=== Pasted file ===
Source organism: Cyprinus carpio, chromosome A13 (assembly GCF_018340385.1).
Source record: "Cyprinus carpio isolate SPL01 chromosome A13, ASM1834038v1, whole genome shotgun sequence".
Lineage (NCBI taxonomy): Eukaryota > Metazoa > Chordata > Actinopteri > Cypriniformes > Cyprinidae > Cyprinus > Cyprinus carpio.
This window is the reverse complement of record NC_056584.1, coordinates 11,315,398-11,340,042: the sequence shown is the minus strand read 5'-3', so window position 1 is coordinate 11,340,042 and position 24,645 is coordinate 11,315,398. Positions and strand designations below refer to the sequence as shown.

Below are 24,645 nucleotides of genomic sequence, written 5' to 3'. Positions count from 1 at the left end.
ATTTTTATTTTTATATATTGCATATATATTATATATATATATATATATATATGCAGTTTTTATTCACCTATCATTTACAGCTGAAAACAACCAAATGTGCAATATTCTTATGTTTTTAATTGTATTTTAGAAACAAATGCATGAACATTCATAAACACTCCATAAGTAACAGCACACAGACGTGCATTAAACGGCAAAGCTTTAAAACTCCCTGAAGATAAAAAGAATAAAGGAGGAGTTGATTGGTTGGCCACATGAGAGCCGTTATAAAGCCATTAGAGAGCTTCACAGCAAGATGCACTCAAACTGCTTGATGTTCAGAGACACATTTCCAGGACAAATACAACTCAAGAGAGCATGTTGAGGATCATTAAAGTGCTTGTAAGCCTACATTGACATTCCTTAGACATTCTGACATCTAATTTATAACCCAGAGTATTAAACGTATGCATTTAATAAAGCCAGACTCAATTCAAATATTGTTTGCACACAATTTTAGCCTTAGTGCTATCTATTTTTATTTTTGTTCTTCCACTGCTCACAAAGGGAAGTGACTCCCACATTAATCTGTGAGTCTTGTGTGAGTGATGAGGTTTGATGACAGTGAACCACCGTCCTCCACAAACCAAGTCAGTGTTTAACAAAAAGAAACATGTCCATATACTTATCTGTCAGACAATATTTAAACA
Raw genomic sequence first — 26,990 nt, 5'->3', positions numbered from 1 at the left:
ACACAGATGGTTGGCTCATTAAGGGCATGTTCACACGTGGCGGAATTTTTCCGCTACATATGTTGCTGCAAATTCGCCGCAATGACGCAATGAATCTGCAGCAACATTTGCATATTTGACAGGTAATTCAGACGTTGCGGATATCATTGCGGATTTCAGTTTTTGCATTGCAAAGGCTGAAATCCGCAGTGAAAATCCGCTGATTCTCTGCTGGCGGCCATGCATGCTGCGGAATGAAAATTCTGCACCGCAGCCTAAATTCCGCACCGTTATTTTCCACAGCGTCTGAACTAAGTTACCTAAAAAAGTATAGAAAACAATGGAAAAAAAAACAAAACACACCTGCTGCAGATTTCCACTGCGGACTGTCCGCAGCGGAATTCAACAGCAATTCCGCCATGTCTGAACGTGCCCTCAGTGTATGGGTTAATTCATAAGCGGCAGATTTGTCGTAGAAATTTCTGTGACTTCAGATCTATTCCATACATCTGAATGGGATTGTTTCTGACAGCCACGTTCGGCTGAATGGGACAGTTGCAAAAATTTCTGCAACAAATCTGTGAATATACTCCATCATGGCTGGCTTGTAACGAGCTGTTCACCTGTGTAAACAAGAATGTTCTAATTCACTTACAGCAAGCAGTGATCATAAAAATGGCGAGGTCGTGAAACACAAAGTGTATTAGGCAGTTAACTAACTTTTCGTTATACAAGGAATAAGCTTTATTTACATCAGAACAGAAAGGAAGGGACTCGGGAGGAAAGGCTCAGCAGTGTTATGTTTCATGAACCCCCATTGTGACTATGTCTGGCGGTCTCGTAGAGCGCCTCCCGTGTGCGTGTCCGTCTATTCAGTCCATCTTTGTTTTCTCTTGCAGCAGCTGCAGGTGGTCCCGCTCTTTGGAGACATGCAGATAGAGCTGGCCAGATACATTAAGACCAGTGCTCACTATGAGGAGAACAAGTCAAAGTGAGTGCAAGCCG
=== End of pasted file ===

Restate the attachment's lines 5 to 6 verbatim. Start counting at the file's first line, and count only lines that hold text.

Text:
Below are 24,645 nucleotides of genomic sequence, written 5' to 3'. Positions count from 1 at the left end.
ATTTTTATTTTTATATATTGCATATATATTATATATATATATATATATATATGCAGTTTTTATTCACCTATCATTTACAGCTGAAAACAACCAAATGTGCAATATTCTTATGTTTTTAATTGTATTTTAGAAACAAATGCATGAACATTCATAAACACTCCATAAGTAACAGCACACAGACGTGCATTAAACGGCAAAGCTTTAAAACTCCCTGAAGATAAAAAGAATAAAGGAGGAGTTGATTGGTTGGCCACATGAGAGCCGTTATAAAGCCATTAGAGAGCTTCACAGCAAGATGCACTCAAACTGCTTGATGTTCAGAGACACATTTCCAGGACAAATACAACTCAAGAGAGCATGTTGAGGATCATTAAAGTGCTTGTAAGCCTACATTGACATTCCTTAGACATTCTGACATCTAATTTATAACCCAGAGTATTAAACGTATGCATTTAATAAAGCCAGACTCAATTCAAATATTGTTTGCACACAATTTTAGCCTTAGTGCTATCTATTTTTATTTTTGTTCTTCCACTGCTCACAAAGGGAAGTGACTCCCACATTAATCTGTGAGTCTTGTGTGAGTGATGAGGTTTGATGACAGTGAACCACCGTCCTCCACAAACCAAGTCAGTGTTTAACAAAAAGAAACATGTCCATATACTTATCTGTCAGACAATATTTAAACA